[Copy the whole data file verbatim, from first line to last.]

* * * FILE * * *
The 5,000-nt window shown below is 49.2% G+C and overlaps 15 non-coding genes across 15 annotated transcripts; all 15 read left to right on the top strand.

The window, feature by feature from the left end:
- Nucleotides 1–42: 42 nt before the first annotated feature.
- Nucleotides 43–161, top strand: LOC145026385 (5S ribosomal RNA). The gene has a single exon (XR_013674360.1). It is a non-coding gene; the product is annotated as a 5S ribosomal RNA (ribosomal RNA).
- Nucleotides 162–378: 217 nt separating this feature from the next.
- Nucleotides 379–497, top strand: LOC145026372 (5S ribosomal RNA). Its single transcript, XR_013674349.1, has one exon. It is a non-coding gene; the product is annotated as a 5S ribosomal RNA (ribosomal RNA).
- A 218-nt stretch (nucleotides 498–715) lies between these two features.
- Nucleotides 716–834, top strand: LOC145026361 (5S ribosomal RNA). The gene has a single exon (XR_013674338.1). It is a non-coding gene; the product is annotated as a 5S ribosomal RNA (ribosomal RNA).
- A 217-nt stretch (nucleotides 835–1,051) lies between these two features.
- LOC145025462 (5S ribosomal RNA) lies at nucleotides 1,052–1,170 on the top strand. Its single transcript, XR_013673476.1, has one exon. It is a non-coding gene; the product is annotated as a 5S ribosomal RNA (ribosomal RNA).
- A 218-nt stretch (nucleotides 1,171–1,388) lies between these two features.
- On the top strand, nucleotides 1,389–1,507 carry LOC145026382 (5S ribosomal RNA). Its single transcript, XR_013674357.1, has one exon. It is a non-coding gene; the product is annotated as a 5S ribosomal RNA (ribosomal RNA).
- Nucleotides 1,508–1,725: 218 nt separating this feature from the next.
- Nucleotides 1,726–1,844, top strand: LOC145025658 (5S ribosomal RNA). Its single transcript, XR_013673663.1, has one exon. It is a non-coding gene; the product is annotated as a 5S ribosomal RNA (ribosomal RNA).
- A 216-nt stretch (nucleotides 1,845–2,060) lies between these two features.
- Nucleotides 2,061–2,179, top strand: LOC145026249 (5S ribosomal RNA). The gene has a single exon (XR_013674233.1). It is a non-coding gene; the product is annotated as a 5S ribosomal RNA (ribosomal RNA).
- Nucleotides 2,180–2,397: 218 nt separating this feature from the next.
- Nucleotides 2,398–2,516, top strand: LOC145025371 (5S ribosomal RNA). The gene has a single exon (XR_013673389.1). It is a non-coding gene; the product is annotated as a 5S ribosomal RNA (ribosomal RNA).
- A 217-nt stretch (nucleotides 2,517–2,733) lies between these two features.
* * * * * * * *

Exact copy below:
The 5,000-nt window shown below is 49.2% G+C and overlaps 15 non-coding genes across 15 annotated transcripts; all 15 read left to right on the top strand.

The window, feature by feature from the left end:
- Nucleotides 1–42: 42 nt before the first annotated feature.
- Nucleotides 43–161, top strand: LOC145026385 (5S ribosomal RNA). The gene has a single exon (XR_013674360.1). It is a non-coding gene; the product is annotated as a 5S ribosomal RNA (ribosomal RNA).
- Nucleotides 162–378: 217 nt separating this feature from the next.
- Nucleotides 379–497, top strand: LOC145026372 (5S ribosomal RNA). Its single transcript, XR_013674349.1, has one exon. It is a non-coding gene; the product is annotated as a 5S ribosomal RNA (ribosomal RNA).
- A 218-nt stretch (nucleotides 498–715) lies between these two features.
- Nucleotides 716–834, top strand: LOC145026361 (5S ribosomal RNA). The gene has a single exon (XR_013674338.1). It is a non-coding gene; the product is annotated as a 5S ribosomal RNA (ribosomal RNA).
- A 217-nt stretch (nucleotides 835–1,051) lies between these two features.
- LOC145025462 (5S ribosomal RNA) lies at nucleotides 1,052–1,170 on the top strand. Its single transcript, XR_013673476.1, has one exon. It is a non-coding gene; the product is annotated as a 5S ribosomal RNA (ribosomal RNA).
- A 218-nt stretch (nucleotides 1,171–1,388) lies between these two features.
- On the top strand, nucleotides 1,389–1,507 carry LOC145026382 (5S ribosomal RNA). Its single transcript, XR_013674357.1, has one exon. It is a non-coding gene; the product is annotated as a 5S ribosomal RNA (ribosomal RNA).
- Nucleotides 1,508–1,725: 218 nt separating this feature from the next.
- Nucleotides 1,726–1,844, top strand: LOC145025658 (5S ribosomal RNA). Its single transcript, XR_013673663.1, has one exon. It is a non-coding gene; the product is annotated as a 5S ribosomal RNA (ribosomal RNA).
- A 216-nt stretch (nucleotides 1,845–2,060) lies between these two features.
- Nucleotides 2,061–2,179, top strand: LOC145026249 (5S ribosomal RNA). The gene has a single exon (XR_013674233.1). It is a non-coding gene; the product is annotated as a 5S ribosomal RNA (ribosomal RNA).
- Nucleotides 2,180–2,397: 218 nt separating this feature from the next.
- Nucleotides 2,398–2,516, top strand: LOC145025371 (5S ribosomal RNA). The gene has a single exon (XR_013673389.1). It is a non-coding gene; the product is annotated as a 5S ribosomal RNA (ribosomal RNA).
- A 217-nt stretch (nucleotides 2,517–2,733) lies between these two features.